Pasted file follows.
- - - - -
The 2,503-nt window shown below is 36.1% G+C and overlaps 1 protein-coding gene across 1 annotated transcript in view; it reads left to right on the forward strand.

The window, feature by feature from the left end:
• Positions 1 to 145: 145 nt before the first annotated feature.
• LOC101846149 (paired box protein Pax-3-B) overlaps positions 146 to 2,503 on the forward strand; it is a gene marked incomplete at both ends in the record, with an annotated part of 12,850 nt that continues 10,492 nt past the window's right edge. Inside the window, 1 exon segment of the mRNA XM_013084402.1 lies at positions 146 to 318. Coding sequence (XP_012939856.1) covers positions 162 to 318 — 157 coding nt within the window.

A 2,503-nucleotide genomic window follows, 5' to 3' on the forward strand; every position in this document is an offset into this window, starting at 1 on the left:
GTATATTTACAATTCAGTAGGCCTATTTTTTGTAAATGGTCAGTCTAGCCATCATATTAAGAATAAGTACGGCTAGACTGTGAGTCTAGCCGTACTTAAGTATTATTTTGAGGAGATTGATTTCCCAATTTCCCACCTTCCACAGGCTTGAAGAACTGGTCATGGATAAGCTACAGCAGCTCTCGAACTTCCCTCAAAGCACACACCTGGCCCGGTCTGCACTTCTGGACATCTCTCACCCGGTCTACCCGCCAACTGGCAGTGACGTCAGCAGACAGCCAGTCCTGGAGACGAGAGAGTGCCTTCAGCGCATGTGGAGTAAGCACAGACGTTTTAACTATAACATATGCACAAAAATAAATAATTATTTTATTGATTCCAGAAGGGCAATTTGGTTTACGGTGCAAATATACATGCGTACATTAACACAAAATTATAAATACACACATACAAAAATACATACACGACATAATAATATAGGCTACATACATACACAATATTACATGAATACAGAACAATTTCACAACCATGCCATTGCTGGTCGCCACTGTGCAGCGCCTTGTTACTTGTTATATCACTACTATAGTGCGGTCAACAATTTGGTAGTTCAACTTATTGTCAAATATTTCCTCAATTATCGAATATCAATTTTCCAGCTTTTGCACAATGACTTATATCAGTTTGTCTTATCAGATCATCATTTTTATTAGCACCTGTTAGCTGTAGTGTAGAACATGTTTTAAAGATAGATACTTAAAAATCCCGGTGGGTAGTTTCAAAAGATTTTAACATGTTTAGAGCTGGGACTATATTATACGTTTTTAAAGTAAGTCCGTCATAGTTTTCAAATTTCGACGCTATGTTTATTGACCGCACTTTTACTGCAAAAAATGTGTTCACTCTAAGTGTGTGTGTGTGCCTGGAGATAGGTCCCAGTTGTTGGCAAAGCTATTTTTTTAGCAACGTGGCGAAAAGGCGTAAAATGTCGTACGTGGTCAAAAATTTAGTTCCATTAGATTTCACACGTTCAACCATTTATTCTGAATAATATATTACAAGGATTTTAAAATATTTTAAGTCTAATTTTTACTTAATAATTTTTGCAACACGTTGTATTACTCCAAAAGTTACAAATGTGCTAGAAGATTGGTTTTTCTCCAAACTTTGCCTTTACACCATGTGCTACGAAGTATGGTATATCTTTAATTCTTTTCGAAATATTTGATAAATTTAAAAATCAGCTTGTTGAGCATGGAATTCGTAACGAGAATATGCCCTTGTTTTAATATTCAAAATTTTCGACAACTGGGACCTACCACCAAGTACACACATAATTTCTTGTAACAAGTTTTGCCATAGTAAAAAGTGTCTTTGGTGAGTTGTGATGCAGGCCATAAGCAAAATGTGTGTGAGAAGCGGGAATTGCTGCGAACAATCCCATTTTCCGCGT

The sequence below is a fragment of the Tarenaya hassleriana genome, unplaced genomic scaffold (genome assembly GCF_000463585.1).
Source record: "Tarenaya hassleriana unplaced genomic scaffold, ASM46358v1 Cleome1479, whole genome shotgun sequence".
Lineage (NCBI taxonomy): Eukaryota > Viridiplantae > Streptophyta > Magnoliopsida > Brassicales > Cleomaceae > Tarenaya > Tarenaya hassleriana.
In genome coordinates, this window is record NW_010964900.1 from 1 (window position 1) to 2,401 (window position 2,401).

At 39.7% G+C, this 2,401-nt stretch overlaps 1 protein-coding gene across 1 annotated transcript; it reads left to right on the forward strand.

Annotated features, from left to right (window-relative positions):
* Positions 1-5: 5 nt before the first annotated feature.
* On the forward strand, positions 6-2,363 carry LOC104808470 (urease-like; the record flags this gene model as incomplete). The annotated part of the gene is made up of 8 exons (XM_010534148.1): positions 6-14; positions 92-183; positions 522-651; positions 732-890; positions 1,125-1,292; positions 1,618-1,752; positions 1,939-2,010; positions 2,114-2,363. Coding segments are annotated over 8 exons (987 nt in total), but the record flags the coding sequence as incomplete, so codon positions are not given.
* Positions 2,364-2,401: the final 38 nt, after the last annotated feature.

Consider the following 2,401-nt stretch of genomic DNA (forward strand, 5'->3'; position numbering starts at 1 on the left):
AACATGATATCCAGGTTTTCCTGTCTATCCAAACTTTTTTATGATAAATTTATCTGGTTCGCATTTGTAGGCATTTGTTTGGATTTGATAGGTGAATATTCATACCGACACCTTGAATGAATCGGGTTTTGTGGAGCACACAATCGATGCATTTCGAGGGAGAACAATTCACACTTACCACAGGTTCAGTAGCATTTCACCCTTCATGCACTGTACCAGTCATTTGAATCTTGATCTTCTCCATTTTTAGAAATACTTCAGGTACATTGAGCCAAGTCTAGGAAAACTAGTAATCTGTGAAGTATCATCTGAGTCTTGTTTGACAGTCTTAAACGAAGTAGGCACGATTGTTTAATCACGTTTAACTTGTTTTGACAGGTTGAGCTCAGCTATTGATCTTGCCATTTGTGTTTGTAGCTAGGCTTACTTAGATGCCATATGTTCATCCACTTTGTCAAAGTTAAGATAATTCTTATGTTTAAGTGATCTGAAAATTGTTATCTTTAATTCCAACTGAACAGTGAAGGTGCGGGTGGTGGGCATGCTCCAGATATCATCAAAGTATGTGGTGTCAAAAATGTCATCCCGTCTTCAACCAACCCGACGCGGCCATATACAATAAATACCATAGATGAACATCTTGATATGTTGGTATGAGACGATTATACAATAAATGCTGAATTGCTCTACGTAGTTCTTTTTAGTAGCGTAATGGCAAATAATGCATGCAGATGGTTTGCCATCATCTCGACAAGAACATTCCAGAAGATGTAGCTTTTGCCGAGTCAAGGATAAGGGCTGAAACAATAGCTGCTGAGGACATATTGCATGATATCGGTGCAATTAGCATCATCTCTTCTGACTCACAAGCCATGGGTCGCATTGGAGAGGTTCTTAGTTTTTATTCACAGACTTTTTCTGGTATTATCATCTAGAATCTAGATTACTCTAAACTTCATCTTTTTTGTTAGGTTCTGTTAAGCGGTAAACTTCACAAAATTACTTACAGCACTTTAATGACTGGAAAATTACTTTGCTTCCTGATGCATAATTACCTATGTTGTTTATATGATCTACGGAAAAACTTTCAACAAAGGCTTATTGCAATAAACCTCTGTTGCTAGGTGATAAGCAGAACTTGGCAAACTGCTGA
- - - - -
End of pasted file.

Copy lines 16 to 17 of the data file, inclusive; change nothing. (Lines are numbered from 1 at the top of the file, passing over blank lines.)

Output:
Consider the following 2,401-nt stretch of genomic DNA (forward strand, 5'->3'; position numbering starts at 1 on the left):
AACATGATATCCAGGTTTTCCTGTCTATCCAAACTTTTTTATGATAAATTTATCTGGTTCGCATTTGTAGGCATTTGTTTGGATTTGATAGGTGAATATTCATACCGACACCTTGAATGAATCGGGTTTTGTGGAGCACACAATCGATGCATTTCGAGGGAGAACAATTCACACTTACCACAGGTTCAGTAGCATTTCACCCTTCATGCACTGTACCAGTCATTTGAATCTTGATCTTCTCCATTTTTAGAAATACTTCAGGTACATTGAGCCAAGTCTAGGAAAACTAGTAATCTGTGAAGTATCATCTGAGTCTTGTTTGACAGTCTTAAACGAAGTAGGCACGATTGTTTAATCACGTTTAACTTGTTTTGACAGGTTGAGCTCAGCTATTGATCTTGCCATTTGTGTTTGTAGCTAGGCTTACTTAGATGCCATATGTTCATCCACTTTGTCAAAGTTAAGATAATTCTTATGTTTAAGTGATCTGAAAATTGTTATCTTTAATTCCAACTGAACAGTGAAGGTGCGGGTGGTGGGCATGCTCCAGATATCATCAAAGTATGTGGTGTCAAAAATGTCATCCCGTCTTCAACCAACCCGACGCGGCCATATACAATAAATACCATAGATGAACATCTTGATATGTTGGTATGAGACGATTATACAATAAATGCTGAATTGCTCTACGTAGTTCTTTTTAGTAGCGTAATGGCAAATAATGCATGCAGATGGTTTGCCATCATCTCGACAAGAACATTCCAGAAGATGTAGCTTTTGCCGAGTCAAGGATAAGGGCTGAAACAATAGCTGCTGAGGACATATTGCATGATATCGGTGCAATTAGCATCATCTCTTCTGACTCACAAGCCATGGGTCGCATTGGAGAGGTTCTTAGTTTTTATTCACAGACTTTTTCTGGTATTATCATCTAGAATCTAGATTACTCTAAACTTCATCTTTTTTGTTAGGTTCTGTTAAGCGGTAAACTTCACAAAATTACTTACAGCACTTTAATGACTGGAAAATTACTTTGCTTCCTGATGCATAATTACCTATGTTGTTTATATGATCTACGGAAAAACTTTCAACAAAGGCTTATTGCAATAAACCTCTGTTGCTAGGTGATAAGCAGAACTTGGCAAACTGCTGA